By seven-thirty our biobay tour group was ready to rumble.
Our fellow adventurers were, to say the least, a mixed bag. There was a chubby Canadian couple with three rambunctious young boys; a severely-sunburned quartet of Scandinavian seniors (how do you say “sunblock” in Swedish?); and a gay couple from Wisconsin whose age difference was so vast they gave the term “May-December relationship” a whole new meaning…
Our tour guide was drearily perky. Clad in a t-shirt that read “I Glow in the Dark,” she introduced herself as Cate with a “C” before regaling us with a host of arcane information about the history of the bio-bay, its current state of decline, and its shaky future.
After a stunningly long fifteen minutes one of the Canadian urchins raised his hand and asked, “But what makes the people glow?”
Everyone heaved a sigh of relief—this, after all, was the question we all wanted to ask (even those of us who had done a little reading beforehand and thought we knew the answer).
Cate paused. She cleared her throat. She shifted from foot to foot. Was it possible she didn’t know the answer?
“It’s magic!” she said at last.
But the little boy wasn’t about to fall for this. “No it’s not, it’s science,” he stated baldly.
Cate smiled lamely. “Of course it is!” she agreed.
“But what causes it?” continued the persistent little guy, who clearly had a future as a D.A.
Cate looked blank.
“Bioflagellates,” one of her male colleagues exclaimed, rushing in from the sidelines. “When you disturb them, they glow.” He shot Cate’s persecutor a stern look. “Kind of like when someone disturbs you and you start crying.”
“I do not,” the little boy sulked.
Clearly it was going to be that kind of night.
After our less than inspiring orientation, we were loaded into a yellow school bus that appeared to have migrated south from Mayberry RFD around 1960.
It was pleasant enough cruising through Esperanza in this antique conveyance but when we hit the deeply potholed road leading to the beach the ride was slightly less relaxing (think permanent disability).
Once we arrived at our destination we were herded over shallow dunes to a pontoon boat moored in a shallow, murky bay. It was a moonless night (one of the chief criteria for optimum viewing of bioluminescence is a lack of light), which made progress difficult over the uneven terrain. But soon we were all safely on board.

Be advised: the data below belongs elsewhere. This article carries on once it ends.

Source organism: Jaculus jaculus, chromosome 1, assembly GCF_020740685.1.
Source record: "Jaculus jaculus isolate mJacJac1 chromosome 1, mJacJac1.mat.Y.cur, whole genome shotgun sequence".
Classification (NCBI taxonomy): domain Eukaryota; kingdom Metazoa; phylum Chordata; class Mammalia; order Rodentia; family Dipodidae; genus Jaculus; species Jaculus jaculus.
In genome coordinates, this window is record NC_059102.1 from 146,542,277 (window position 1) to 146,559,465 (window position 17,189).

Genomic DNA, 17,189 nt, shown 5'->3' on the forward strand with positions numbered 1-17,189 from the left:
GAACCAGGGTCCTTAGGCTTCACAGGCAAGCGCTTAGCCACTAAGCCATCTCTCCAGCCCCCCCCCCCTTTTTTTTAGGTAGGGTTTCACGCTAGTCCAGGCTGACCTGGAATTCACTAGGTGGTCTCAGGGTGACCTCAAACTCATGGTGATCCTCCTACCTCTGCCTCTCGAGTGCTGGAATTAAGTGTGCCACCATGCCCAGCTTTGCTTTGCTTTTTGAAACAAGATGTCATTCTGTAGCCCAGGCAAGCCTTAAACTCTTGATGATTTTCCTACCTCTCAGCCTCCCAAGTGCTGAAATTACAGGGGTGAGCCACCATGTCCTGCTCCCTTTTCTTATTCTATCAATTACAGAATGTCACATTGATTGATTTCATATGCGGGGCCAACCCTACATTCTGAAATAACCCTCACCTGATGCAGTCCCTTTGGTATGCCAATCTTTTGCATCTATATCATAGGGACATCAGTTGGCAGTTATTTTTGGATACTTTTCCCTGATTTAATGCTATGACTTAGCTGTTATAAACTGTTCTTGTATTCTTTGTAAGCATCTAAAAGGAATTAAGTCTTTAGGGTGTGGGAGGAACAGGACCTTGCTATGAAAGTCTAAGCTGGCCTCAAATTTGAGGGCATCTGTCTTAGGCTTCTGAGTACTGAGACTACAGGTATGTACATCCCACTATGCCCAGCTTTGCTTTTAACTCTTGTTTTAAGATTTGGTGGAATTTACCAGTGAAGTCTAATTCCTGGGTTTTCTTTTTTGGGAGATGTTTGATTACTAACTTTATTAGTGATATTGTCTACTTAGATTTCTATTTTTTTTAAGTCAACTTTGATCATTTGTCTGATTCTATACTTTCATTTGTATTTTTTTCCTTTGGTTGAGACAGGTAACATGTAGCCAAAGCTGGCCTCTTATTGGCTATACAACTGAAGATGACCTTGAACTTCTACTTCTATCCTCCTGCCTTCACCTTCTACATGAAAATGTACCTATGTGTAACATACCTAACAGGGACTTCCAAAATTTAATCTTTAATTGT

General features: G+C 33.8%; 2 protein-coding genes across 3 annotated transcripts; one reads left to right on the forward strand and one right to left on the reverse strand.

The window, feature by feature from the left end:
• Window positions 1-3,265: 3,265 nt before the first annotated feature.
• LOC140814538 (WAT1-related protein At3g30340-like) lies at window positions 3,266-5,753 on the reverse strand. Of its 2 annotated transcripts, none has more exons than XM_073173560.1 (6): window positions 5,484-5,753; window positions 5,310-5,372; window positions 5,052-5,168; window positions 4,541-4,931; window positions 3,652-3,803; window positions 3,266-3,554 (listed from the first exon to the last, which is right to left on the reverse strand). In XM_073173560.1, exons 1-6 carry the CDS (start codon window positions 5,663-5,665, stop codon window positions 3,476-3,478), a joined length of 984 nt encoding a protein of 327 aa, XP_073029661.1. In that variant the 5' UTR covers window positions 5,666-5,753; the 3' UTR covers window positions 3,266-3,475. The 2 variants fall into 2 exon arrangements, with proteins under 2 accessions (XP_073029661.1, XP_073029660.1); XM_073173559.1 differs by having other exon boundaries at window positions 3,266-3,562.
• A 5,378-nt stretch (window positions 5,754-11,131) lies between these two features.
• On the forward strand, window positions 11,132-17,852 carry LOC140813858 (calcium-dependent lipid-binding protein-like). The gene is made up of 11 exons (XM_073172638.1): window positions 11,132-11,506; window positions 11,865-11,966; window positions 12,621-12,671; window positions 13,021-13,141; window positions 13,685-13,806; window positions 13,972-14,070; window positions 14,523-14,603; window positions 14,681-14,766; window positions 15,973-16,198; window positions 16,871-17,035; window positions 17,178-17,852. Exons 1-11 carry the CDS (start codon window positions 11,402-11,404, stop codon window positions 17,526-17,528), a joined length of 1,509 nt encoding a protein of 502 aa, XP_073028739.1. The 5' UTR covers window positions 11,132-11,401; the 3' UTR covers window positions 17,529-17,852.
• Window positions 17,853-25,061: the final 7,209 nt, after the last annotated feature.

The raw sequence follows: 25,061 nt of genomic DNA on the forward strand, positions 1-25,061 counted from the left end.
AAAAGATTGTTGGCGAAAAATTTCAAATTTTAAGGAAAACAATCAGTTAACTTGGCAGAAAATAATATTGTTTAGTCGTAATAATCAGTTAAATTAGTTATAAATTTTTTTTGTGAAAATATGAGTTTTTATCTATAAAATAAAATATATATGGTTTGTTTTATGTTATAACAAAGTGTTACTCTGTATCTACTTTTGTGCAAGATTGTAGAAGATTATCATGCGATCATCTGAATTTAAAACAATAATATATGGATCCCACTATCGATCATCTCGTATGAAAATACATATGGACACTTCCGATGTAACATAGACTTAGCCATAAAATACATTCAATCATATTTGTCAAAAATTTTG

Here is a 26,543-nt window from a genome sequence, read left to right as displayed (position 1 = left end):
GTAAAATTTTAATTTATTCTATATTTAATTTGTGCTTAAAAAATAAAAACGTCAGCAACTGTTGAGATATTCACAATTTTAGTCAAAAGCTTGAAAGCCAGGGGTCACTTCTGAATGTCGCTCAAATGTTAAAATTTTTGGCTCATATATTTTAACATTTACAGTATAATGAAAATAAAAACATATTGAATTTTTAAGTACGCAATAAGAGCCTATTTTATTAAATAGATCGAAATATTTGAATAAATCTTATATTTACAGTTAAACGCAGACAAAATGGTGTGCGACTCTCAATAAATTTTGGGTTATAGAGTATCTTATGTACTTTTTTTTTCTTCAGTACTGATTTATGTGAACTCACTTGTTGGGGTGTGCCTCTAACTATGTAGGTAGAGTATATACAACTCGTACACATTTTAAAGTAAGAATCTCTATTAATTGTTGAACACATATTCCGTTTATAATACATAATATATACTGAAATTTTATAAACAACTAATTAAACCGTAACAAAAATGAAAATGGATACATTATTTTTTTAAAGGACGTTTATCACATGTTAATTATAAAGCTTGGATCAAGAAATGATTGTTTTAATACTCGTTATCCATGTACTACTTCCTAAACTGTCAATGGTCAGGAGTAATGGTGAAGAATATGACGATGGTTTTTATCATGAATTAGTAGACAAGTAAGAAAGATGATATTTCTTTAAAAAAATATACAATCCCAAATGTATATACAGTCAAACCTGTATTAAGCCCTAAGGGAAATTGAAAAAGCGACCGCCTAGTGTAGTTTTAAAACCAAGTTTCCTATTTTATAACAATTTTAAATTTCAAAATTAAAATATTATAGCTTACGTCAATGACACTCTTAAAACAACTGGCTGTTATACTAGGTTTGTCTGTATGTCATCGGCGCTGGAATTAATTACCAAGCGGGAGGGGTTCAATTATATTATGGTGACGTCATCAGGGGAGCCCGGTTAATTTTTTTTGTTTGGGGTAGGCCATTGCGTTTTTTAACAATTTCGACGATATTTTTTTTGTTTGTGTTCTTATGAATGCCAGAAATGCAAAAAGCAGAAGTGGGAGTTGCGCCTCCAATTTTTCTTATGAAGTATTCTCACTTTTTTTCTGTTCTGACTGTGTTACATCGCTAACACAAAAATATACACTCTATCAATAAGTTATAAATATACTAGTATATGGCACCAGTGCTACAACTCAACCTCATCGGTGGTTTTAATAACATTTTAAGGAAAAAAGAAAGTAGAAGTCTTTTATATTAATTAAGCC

The first of the evening’s many spontaneous whoops of delight erupted from the passengers when the boat gurgled out into the water, agitating millions of tiny flagellates into states of frenzied luminescence. The boat’s wake glowed like neon.
Yes, it was pretty cool.
Although I’ve spent a good part of my life on islands and am perpetually mesmerized by the sight of the ocean, I’ve never been terribly keen on actually getting into the water. On a childhood visit to Daytona Beach a crab bit my toe, which first gave me doubts about aquatic immersion. A few years later I saw Jaws, which sealed the bargain.
Ten years ago, during a visit to Key West, Michael signed us up for a clothing-optional snorkeling cruise. I was fine with the “clothing optional” part, but the prospect of snorkeling left me cold. However, I agreed to go, and at first everything seemed fine.
The boat was beautiful, the captain was appropriately jolly, and the passengers who actually took off their clothes looked fine in their birthday suits.
But it was February, and although we were in Key West, it was an unusually chilly month and the water was downright cold. Nonetheless, every last person donned flippers and a mask and leapt into the water with gay (yes, I said it) abandon—except the captain and me.
“Too chilly for these old bones,” was his excuse. And when I offered no excuse at all he said, “Let’s play cards.”
While Michael and his fellow snorkelers thrashed around in the choppy waves the captain taught me to play two-handed solitaire, which got us through the better part of the afternoon.
I still have a photo of me, taken after Michael had hauled himself back onto the boat and thawed out for a few minutes in the sun, with the captain’s pet bird perched atop my head.
I still play two-handed solitaire when I can convince Michael to join me.
Which isn’t often.
[Stay tuned…I’ll tell you the outcome of our biobay experience tomorrow!]